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Fair comment indeed but nothing is forever, as the saying goes.."there is a time under the heavens"....." a time to"..etc etc.
But many of us might not be around to see it of course!!.
Doug
 

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Nobody regrets the demise of the MN more than I do. But it must be remembered that no industry can survive if it is not competitive. Rhiw.com says that approx 2400 men were required to run the Blue Funnel conventional cargo ships. The important word here is REQUIRED. These number of men are not now REQUIRED to carry the equivalent cargo. If Blue Funnel were still employing these 2400 men to carry widgets from Japan or wherever, their freight rates would have put them out of business years ago and this is effectively what happened.

After I was made redundant for the reasons outlined above, I did a spell in home trade tankers where the owner was forced to cut our manning level to the legal minimum in order to compete for cargos. But even that was not enough, running a 10,000 ton tanker with a crew of 10 could not compete with someone with a peculiar flag on the stern who was running with less than half that number. So, inevitably, the company went under.

Crew costs are not by any means the biggest item of expenditure for the shipowner but they are one of many areas where attempts have to be made to save money. Don't forget, I'm not trying to make excuses for the owners: I'm one of those who suffered through their actions, but we must be realistic.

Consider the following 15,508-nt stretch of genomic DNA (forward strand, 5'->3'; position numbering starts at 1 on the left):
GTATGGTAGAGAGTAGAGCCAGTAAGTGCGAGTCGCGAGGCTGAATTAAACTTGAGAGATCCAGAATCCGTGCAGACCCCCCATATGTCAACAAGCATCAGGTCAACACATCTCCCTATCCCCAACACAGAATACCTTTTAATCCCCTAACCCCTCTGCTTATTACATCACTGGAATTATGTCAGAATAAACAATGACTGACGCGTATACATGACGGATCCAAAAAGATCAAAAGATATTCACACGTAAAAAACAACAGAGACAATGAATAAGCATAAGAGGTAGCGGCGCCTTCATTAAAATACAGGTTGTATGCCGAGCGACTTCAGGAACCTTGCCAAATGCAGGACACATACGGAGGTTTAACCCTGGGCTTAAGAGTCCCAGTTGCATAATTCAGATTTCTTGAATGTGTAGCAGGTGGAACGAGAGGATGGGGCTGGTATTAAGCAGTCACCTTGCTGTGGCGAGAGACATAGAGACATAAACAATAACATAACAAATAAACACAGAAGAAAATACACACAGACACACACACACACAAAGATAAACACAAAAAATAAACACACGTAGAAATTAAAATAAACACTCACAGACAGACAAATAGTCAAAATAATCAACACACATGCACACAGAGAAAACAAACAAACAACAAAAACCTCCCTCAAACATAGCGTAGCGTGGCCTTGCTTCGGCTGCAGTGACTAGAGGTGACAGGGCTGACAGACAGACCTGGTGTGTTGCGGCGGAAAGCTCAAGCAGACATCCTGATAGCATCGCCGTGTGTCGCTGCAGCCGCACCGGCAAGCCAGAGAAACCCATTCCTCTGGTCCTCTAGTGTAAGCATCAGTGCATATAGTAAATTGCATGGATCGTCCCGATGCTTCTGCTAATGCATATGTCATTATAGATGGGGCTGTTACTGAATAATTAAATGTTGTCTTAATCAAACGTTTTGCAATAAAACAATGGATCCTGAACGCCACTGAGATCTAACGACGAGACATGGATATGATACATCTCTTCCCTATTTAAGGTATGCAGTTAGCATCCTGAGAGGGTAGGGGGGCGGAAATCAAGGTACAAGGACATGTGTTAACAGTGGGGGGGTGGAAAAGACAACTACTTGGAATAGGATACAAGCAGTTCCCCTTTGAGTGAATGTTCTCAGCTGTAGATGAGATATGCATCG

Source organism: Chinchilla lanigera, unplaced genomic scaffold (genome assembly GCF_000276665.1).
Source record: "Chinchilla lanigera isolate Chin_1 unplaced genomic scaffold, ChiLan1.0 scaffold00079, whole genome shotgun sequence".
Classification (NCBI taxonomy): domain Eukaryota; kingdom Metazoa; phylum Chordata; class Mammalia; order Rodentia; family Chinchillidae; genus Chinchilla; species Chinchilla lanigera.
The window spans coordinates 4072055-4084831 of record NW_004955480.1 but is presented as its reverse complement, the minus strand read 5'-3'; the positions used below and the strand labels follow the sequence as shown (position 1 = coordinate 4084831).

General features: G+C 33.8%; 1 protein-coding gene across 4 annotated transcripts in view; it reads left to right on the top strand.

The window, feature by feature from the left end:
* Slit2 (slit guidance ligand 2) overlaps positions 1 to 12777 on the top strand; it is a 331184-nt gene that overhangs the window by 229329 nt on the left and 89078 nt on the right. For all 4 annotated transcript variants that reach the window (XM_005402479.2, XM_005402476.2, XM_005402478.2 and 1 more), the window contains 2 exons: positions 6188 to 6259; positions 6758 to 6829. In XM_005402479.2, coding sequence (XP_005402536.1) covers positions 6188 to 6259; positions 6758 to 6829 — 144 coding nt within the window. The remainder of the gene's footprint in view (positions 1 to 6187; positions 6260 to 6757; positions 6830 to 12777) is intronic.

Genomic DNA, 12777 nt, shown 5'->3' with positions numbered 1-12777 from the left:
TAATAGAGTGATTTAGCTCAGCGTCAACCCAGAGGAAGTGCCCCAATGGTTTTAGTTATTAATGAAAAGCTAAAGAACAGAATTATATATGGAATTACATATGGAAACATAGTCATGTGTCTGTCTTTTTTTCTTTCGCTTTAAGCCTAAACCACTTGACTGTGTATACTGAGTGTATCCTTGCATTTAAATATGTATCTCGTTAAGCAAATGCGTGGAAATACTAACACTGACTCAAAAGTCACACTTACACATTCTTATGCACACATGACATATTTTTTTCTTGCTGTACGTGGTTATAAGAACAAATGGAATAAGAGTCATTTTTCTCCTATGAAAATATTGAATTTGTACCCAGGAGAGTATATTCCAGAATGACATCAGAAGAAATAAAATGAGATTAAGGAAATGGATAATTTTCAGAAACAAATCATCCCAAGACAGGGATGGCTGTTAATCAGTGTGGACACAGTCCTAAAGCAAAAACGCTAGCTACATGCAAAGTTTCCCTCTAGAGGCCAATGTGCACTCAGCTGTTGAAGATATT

Derek
 

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"They mark our passage as a race of men, earth will not see such ships as those again.”
John Masefield 1878-1967
 

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Here is a quote from the book " SHAW SAVILL & ALBION " written by Richard P de Kerbrech. I think he got it spot on when he writes about the demise of SSA, to which I think reflects the rest of the once great M.N. He said, " There is no great pleasure in observing a once great company, a household name of the 40s, 50s, and 60s, disapear into obscurity. No one is directly to blame but extraneous market forces, high fuel and manning costs and recent recession have been contributors. So too have been the lack of investment by the goverment into the industry and, perhaps, the monopolistic nature of the conference system. The change in cargo handling from break-bulk cargoes to containerisation, meaning more volume carried in fewer ships, has been an added factor. I feel, too, that some of the responsibility must be borne by those unions directly concerned with the wellfare of British Seafarers, Merchant Navy and Airline Officers Association (MNAOA) and the National Union of Seamen (NUS). In striving over the years to improve conditions of service and wages (a very commendable thing) they have unwittingly helped to price them out of the market. WOW, Jonny Prescot youve got a lot to answer for ! all the best Sherloc.